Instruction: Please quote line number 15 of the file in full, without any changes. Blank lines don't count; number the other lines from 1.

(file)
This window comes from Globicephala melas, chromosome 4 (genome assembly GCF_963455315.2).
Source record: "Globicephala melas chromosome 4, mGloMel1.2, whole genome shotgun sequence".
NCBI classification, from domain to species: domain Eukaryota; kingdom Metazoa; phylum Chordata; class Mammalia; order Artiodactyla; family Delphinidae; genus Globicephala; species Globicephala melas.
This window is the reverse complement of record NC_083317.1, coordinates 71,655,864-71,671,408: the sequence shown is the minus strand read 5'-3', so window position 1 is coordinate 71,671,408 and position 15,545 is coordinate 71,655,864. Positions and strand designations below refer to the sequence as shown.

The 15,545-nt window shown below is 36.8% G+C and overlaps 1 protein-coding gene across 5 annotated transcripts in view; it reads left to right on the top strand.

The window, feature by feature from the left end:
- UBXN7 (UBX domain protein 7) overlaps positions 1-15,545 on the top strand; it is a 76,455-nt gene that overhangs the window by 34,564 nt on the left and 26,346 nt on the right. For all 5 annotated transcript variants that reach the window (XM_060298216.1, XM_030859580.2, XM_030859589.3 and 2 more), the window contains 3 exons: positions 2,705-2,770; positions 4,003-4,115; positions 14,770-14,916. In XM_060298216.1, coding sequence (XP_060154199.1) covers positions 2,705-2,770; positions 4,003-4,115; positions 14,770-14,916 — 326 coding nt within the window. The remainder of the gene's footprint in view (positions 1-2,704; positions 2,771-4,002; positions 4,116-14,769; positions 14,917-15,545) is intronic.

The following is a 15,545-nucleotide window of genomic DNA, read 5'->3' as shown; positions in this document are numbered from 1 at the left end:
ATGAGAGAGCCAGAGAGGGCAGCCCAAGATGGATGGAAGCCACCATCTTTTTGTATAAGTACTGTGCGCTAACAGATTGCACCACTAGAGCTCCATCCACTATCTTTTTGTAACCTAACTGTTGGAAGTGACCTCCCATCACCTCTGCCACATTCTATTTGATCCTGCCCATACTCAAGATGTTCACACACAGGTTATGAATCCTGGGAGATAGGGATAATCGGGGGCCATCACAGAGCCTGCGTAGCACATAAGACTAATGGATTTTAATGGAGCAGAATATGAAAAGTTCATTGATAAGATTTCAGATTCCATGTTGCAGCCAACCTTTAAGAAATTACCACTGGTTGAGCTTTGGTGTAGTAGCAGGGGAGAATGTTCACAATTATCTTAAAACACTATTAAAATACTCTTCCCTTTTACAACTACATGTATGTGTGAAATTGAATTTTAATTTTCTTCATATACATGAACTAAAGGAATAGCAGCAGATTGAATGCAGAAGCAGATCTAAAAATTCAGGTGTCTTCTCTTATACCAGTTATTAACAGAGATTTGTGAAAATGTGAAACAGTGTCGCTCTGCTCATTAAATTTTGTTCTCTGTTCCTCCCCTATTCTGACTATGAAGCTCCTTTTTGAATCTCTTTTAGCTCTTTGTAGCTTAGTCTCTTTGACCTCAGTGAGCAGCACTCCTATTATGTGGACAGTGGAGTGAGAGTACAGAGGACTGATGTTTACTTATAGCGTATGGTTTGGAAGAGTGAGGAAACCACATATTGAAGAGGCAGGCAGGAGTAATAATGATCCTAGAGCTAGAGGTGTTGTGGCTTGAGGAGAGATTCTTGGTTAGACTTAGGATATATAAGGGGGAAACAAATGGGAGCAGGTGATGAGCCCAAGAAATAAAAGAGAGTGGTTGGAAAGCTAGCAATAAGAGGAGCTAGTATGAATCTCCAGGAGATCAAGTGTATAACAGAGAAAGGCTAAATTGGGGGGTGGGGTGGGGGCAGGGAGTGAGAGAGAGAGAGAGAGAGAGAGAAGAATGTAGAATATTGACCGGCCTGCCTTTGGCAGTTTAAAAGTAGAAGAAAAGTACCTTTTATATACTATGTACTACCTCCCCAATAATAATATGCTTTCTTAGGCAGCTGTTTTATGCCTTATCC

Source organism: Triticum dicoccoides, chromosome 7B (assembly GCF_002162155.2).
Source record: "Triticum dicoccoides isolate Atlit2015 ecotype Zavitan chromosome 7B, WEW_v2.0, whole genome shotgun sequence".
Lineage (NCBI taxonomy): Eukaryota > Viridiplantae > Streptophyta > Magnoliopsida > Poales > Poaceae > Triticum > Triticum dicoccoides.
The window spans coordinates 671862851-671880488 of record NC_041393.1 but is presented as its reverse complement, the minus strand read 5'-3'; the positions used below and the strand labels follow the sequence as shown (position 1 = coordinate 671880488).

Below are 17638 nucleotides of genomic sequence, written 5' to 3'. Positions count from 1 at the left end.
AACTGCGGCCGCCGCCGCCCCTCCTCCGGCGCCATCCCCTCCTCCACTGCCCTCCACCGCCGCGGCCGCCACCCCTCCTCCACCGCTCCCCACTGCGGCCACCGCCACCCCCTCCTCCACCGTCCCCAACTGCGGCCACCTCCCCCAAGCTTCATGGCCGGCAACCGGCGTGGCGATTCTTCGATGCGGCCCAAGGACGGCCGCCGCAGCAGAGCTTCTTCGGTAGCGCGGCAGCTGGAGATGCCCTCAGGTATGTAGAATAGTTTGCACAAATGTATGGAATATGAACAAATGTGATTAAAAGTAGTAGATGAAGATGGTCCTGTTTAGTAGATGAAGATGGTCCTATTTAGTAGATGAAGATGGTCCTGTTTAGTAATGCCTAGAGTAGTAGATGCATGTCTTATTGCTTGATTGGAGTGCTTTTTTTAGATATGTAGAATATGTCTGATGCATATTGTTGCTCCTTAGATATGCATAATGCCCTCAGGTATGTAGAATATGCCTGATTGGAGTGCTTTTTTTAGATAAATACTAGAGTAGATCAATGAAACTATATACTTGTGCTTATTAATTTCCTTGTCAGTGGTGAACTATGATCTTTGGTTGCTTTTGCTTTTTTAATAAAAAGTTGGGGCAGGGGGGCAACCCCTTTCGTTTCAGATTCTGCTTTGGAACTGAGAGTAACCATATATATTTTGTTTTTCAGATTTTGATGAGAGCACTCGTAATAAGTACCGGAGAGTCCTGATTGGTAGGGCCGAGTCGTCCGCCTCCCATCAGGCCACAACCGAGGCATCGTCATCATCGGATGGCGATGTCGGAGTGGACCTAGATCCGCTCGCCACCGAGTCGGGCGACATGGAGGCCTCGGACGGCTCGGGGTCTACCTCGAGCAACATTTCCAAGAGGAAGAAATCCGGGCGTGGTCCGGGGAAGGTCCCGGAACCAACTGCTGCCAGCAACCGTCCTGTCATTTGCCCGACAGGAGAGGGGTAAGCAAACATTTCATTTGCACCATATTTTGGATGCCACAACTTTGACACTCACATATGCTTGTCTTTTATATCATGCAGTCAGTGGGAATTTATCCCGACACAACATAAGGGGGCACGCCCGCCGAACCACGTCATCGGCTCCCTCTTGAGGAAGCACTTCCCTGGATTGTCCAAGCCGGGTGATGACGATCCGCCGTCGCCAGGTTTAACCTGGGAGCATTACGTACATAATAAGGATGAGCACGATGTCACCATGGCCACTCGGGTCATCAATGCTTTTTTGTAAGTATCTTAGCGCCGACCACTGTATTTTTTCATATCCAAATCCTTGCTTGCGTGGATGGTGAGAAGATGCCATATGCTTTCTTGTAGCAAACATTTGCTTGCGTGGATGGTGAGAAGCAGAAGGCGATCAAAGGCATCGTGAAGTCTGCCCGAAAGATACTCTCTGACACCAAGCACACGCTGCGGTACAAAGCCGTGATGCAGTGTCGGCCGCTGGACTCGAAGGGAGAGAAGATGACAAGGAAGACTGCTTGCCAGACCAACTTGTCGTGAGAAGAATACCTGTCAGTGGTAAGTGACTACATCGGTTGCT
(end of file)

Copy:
AACTGCGGCCGCCGCCGCCCCTCCTCCGGCGCCATCCCCTCCTCCACTGCCCTCCACCGCCGCGGCCGCCACCCCTCCTCCACCGCTCCCCACTGCGGCCACCGCCACCCCCTCCTCCACCGTCCCCAACTGCGGCCACCTCCCCCAAGCTTCATGGCCGGCAACCGGCGTGGCGATTCTTCGATGCGGCCCAAGGACGGCCGCCGCAGCAGAGCTTCTTCGGTAGCGCGGCAGCTGGAGATGCCCTCAGGTATGTAGAATAGTTTGCACAAATGTATGGAATATGAACAAATGTGATTAAAAGTAGTAGATGAAGATGGTCCTGTTTAGTAGATGAAGATGGTCCTATTTAGTAGATGAAGATGGTCCTGTTTAGTAATGCCTAGAGTAGTAGATGCATGTCTTATTGCTTGATTGGAGTGCTTTTTTTAGATATGTAGAATATGTCTGATGCATATTGTTGCTCCTTAGATATGCATAATGCCCTCAGGTATGTAGAATATGCCTGATTGGAGTGCTTTTTTTAGATAAATACTAGAGTAGATCAATGAAACTATATACTTGTGCTTATTAATTTCCTTGTCAGTGGTGAACTATGATCTTTGGTTGCTTTTGCTTTTTTAATAAAAAGTTGGGGCAGGGGGGCAACCCCTTTCGTTTCAGATTCTGCTTTGGAACTGAGAGTAACCATATATATTTTGTTTTTCAGATTTTGATGAGAGCACTCGTAATAAGTACCGGAGAGTCCTGATTGGTAGGGCCGAGTCGTCCGCCTCCCATCAGGCCACAACCGAGGCATCGTCATCATCGGATGGCGATGTCGGAGTGGACCTAGATCCGCTCGCCACCGAGTCGGGCGACATGGAGGCCTCGGACGGCTCGGGGTCTACCTCGAGCAACATTTCCAAGAGGAAGAAATCCGGGCGTGGTCCGGGGAAGGTCCCGGAACCAACTGCTGCCAGCAACCGTCCTGTCATTTGCCCGACAGGAGAGGGGTAAGCAAACATTTCATTTGCACCATATTTTGGATGCCACAACTTTGACACTCACATATGCTTGTCTTTTATATCATGCAGTCAGTGGGAATTTATCCCGACACAACATAAGGGGGCACGCCCGCCGAACCACGTCATCGGCTCCCTCTTGAGGAAGCACTTCCCTGGATTGTCCAAGCCGGGTGATGACGATCCGCCGTCGCCAGGTTTAACCTGGGAGCATTACGTACATAATAAGGATGAGCACGATGTCACCATGGCCACTCGGGTCATCAATGCTTTTTTGTAAGTATCTTAGCGCCGACCACTGTATTTTTTCATATCCAAATCCTTGCTTGCGTGGATGGTGAGAAGATGCCATATGCTTTCTTGTAGCAAACATTTGCTTGCGTGGATGGTGAGAAGCAGAAGGCGATCAAAGGCATCGTGAAGTCTGCCCGAAAGATACTCTCTGACACCAAGCACACGCTGCGGTACAAAGCCGTGATGCAGTGTCGGCCGCTGGACTCGAAGGGAGAGAAGATGACAAGGAAGACTGCTTGCCAGACCAACTTGTCGTGAGAAGAATACCTGTCAGTGGTAAGTGACTACATCGGTTGCT